In This Article Expand or collapse the "in this article" section Russian Civil War, 1918–1921

  • Introduction
  • General Overviews
  • Reference Works
  • Textbooks
  • Document Collections
  • Bibliographies
  • English-Language Journals
  • Russian-Language Journals
  • The Red Army
  • The White Army
  • Civil War Military Campaigns on the Periphery
  • Revolution and Civil War in the Russian Provinces
  • National Minorities
  • Allied Intervention
  • American Intervention
  • British, Canadian, and New Zealand Intervention
  • Politics and Diplomacy
  • Notable Figures
  • Personal Narratives
  • War and Society
  • State Building
  • The Politics of White and Liberal Anti-Bolshevik Movements
  • The Politics of Leftist Anti-Bolshevik Movements
  • Fiction

Military History Russian Civil War, 1918–1921
Roger Reese
  • LAST REVIEWED: 27 November 2023
  • LAST MODIFIED: 27 November 2023
  • DOI: 10.1093/obo/9780199791279-0051


The Russian civil war raged from 1918 to 1921, though some date its origins to the October Revolution in 1917 and others date its end in 1922 with the final crushing of peasant revolts and reconquest of the Caucasus; still others see its end as late as 1932 when Stalin finally consolidated his power. In general, the civil war was characterized by the struggle between the Bolsheviks and the right-wing Whites, former nobles, the propertied, and military officers. The left, represented by the Socialist Revolutionary Party (SR) and anarchists (Greens) and the Mensheviks, also actively and often violently opposed the Bolshevik seizure and consolidation of power. The Bolsheviks were lucky to face a divided opposition because the anti-Bolshevik left would not unite with the anti-Bolshevik right. The intervention by the Western Allies in Russia and their minor role in the civil war has also generated controversy, probably much more than warranted. The Russian civil war has often been a contentious subject for historians, participants, and the reading public because of the ideological ramifications of its outcome that reverberated throughout the course of the Soviet Union’s brief seventy-four-year history. Cold War tensions seeped into the scholarship and popular writing that colored many an interpretation and clouded objective analysis. In the first decades after the end of the civil war, Western history mainly followed the line of the “White” anti-Bolshevik émigrés who lamented the failure of their movement and Allied intervention. The civil war continues to be a field of active research and has become more objective and more solidly based on archival sources since the collapse of the Soviet Union. Nearly a quarter of all entries in this article have been written since the year 2000.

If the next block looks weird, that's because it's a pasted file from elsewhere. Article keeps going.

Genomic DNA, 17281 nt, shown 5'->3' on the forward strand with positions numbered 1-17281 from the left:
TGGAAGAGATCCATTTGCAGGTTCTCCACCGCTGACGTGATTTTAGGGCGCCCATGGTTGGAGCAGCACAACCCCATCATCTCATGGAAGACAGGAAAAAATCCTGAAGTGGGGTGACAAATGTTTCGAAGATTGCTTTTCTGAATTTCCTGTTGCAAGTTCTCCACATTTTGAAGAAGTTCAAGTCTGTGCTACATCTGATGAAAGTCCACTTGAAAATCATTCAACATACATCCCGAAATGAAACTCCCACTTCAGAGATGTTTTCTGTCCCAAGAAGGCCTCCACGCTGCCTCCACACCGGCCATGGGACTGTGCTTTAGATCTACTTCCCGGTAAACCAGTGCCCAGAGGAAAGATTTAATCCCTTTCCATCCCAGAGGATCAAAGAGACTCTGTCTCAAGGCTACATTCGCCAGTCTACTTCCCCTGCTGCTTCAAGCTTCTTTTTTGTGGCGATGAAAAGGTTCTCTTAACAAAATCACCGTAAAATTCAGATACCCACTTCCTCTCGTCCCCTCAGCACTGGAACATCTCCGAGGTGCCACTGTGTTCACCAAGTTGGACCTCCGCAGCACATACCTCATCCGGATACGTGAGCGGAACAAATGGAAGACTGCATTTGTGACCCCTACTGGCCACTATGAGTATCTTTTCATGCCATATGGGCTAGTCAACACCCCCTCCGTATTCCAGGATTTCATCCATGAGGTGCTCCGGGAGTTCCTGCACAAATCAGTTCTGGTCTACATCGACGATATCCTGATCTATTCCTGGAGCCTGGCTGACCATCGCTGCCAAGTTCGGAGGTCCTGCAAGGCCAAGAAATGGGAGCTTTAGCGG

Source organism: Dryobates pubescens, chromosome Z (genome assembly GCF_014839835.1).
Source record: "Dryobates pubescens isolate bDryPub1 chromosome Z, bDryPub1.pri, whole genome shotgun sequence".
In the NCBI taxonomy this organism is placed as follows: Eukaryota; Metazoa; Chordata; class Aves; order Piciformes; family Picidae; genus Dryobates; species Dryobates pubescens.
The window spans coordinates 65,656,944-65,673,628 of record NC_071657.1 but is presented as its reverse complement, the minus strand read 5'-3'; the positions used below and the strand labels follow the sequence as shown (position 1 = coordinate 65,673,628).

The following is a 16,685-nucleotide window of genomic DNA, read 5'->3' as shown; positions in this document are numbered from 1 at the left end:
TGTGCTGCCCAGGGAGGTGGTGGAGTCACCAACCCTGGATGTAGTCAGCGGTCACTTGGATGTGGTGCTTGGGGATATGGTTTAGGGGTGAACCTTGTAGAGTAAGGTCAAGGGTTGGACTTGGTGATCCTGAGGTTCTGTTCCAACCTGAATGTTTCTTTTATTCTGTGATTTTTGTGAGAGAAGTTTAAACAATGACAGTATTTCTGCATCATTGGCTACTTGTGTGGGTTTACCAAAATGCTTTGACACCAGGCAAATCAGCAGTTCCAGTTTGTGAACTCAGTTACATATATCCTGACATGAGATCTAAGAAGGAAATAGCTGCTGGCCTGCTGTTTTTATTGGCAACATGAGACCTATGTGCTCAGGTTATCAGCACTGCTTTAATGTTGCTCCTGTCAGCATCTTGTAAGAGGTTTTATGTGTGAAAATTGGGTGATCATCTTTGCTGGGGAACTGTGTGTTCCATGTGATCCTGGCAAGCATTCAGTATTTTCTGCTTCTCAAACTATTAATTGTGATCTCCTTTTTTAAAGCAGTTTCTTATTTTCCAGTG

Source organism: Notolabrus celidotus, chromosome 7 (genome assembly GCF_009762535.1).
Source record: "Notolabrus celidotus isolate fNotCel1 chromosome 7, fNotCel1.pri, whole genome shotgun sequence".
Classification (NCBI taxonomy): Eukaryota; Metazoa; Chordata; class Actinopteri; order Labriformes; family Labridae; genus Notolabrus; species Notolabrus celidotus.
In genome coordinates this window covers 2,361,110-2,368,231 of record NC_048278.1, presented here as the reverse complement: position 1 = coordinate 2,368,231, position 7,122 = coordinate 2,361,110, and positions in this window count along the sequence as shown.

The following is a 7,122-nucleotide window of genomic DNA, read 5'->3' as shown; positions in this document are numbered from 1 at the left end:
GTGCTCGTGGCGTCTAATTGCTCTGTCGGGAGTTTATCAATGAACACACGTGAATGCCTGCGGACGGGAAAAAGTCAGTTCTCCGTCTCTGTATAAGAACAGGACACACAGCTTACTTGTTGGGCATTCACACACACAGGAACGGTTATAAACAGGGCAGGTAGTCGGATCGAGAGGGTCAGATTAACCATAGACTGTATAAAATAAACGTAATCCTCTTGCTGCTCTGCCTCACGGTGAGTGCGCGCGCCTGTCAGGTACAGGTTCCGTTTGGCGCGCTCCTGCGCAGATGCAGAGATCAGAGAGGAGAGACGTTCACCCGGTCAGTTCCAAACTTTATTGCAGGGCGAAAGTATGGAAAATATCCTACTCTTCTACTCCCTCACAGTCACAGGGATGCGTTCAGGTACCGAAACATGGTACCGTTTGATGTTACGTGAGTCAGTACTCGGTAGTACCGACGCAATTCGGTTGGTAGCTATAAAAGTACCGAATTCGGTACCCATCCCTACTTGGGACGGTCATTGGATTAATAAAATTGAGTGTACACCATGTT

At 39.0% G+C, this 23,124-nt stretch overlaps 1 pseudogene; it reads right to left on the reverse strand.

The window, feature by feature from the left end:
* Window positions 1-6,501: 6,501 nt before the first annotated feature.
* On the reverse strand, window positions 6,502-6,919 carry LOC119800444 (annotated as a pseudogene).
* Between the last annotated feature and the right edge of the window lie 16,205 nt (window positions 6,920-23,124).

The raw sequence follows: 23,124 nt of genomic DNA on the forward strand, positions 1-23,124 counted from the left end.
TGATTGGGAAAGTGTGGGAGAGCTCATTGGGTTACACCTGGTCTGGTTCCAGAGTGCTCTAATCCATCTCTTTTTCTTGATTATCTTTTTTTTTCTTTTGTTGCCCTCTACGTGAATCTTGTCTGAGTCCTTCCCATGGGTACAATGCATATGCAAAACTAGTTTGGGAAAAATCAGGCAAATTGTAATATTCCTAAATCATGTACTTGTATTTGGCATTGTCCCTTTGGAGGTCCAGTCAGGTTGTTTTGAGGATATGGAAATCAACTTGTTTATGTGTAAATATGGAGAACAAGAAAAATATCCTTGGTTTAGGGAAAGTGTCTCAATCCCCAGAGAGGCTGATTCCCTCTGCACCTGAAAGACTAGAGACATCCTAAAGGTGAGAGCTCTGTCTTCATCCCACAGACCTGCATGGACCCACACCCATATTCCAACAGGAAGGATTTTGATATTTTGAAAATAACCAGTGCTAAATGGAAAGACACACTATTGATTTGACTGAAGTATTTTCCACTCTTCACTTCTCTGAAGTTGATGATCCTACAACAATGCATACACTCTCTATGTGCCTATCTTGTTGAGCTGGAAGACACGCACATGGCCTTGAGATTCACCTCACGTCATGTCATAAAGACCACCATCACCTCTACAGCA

General Overviews

There are so many different aspects of the civil war, such as the military, political, ideological, economic, diplomatic, and social to name a few, that even the general overviews listed below cannot hope to cover each thoroughly. They all try to touch on each aspect lightly and also pick a few topics to cover in more detail. Footman 1961, Lincoln 1989, and Mawdsley 1987 focus on the fighting. Holquist 2002 and White and Thatcher 2006 delve more into the larger picture of war and revolution and the ideas associated with the revolution and change. Stone 2002 limits itself to a broad overview of mostly military, political, and economic themes. The overarching Soviet version of the Russian Revolution and civil war (Gorky 1935–1960) tries to cover everything in hopes of getting the Soviet people to identify with the success of the Bolsheviks as success for themselves. Smele 2015, Engelstein 2018, and Beevor 2022 all aim at comprehensive coverage of the war, especially the social, military, and political aspects.

  • Beevor, Antony. Russia: Revolution and Civil War, 1917–1921. New York: Viking, 2022.

    Written to appeal to a broad audience, this overview relies on a vast number of personal narratives in order to create a complete picture of the war. It highlights the personal trauma and violence experienced by the participants on all sides.